The TOR Network (originally called The Onion Router) was developed by the Naval Research Labs and used primarily as a means of communication by people living in places with very restrictive governments. The tool relies on a network of servers that redirect, encrypt (internally) and anonymize traffic between end points. It is a brilliant system that has become very popular with people interested in privacy. However, the system is far from perfect and there are many ways to force a user to give up their identity. Some of these are flaws in the most common browser used for the TOR Network (FireFox) while others are much more protocol or API based.
One of the most common methods to get a system to give up its identity is actually through the use of local DNS servers. If you are using the TOR Network with internal DNS servers then the DNS requests will go through those and they will be tagged with the IP address for your internet connection. This makes it easy to find out where you are talking from and once that is known finding you can also be a fairly simple task. Outside of the use of local DNS servers there are flaws in Flash, Java Script, Silverlight, and other APIs that send out information about your machine when they make requests for content. You can also setup honeypot servers that operate as entry or exit points for traffic and catalog the information as it goes through them (although that is not very accurate).
So there have always been away to get information on people that are not educated on the proper use of the TOR network, but that accounts for a small percentage and certainly would not cover the people using the network that do know the flaws and how to get around them. The NSA has taken this a little farther and have been using some old exploits as well as new ones that they have created including the use of poisoned servers that inject malware into the systems that visit them. One of the most common methods the NSA used for identifying people using TOR is to look at the BuildID on the browser. If the ID was reset to 0 then that system was most likely using TOR for communication.
The NSA is also trying to identify nodes on the TOR network so they can isolate and perhaps compromise those systems. According to information released by Edward Snowden they have identified hundreds of systems that are suspected nodes or servers. The NSA even had a conversation with Roger Dingledine (principal designer of the TOR Network) through the use of a hosted talk in November of 2007. The talk was more of an intelligence gathering session and could have been used for further their efforts into penetrating the privacy centric service. The NSA’s efforts have been successful in unmasking TOR users as we saw with the operation that unmasked Freedom Host during a child pornography investigation and just recently to bring down the Silk Road illegal drug trade network. This makes supporters of what the NSA is doing claim that the extra surveillance is both needed and warranted. The problem is; where do they draw the line?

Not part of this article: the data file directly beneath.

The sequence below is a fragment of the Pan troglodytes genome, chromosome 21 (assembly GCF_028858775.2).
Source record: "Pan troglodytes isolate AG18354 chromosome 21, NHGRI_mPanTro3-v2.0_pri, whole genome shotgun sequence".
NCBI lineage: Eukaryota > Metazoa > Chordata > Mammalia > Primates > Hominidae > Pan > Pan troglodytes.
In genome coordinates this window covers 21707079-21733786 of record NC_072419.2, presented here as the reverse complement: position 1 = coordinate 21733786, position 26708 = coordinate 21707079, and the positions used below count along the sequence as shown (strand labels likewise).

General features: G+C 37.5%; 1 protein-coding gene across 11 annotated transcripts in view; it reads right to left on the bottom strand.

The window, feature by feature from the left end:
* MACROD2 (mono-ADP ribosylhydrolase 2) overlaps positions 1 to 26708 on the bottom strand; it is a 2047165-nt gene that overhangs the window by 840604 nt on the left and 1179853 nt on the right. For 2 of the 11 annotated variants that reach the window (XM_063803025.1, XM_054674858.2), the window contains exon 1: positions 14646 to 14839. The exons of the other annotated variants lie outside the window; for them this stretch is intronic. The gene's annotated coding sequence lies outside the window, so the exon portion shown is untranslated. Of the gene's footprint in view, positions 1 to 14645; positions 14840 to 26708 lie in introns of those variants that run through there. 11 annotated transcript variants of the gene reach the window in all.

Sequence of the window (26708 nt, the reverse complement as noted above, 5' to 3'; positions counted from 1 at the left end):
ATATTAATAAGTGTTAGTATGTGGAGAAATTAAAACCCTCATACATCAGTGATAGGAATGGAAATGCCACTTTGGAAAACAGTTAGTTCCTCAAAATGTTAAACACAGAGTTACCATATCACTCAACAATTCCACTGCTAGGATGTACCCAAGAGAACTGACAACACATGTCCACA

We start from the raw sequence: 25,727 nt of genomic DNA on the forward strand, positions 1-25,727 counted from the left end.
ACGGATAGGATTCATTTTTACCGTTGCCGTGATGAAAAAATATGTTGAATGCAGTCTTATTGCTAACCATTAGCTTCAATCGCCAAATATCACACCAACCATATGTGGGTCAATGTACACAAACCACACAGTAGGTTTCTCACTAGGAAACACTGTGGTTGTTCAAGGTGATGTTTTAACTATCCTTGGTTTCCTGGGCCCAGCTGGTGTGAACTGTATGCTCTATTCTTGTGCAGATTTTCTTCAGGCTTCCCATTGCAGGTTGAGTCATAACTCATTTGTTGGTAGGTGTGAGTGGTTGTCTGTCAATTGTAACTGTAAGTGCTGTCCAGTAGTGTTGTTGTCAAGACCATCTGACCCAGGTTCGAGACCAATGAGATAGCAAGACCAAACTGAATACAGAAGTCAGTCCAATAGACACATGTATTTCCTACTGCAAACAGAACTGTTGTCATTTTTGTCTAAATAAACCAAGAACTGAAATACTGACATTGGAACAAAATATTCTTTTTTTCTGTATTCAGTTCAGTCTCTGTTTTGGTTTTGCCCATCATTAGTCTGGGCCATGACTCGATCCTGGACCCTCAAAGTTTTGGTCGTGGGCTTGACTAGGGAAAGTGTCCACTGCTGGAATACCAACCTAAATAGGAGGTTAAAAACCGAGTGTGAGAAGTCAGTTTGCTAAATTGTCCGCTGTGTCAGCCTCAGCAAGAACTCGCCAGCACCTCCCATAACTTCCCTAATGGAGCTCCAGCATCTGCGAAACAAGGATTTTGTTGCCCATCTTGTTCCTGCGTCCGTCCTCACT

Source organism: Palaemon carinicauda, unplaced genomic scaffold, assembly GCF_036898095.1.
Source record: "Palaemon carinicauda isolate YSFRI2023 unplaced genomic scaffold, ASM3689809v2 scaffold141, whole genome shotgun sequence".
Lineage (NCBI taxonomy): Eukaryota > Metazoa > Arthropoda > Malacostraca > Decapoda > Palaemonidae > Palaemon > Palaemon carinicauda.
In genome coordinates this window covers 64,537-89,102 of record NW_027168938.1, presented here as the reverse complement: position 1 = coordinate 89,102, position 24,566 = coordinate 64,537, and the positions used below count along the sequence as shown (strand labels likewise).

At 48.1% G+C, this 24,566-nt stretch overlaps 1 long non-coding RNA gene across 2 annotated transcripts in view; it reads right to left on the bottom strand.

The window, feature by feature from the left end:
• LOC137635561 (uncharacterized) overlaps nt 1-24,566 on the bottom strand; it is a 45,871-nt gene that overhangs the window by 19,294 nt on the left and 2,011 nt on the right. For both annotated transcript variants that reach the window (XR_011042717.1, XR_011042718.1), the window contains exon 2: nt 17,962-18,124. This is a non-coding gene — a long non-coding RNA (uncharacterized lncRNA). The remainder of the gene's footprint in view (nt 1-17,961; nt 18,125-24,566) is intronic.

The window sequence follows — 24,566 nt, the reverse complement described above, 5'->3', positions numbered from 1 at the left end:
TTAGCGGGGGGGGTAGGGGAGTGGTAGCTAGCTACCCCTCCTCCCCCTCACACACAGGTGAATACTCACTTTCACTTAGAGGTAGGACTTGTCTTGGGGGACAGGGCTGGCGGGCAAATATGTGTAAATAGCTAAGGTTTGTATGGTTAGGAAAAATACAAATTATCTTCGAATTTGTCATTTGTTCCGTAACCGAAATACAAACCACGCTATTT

In the end the NSA is going to keep up their efforts to break into and compromise the TOR Network. They know that their current methods are much more of a broadcast effect and are not effective for the type of request they get (individual target requests). To them blanket access is what they need and what they are going to work toward. On the other side the guys at the TOR Project are pretty smart themselves and will continue to update and improve their network with the intent of stopping the NSA or any other agency looking to pry… to be honest I think unless the NSA gets some sort of leverage on the TOR Project the safe money is on the TOR Project.
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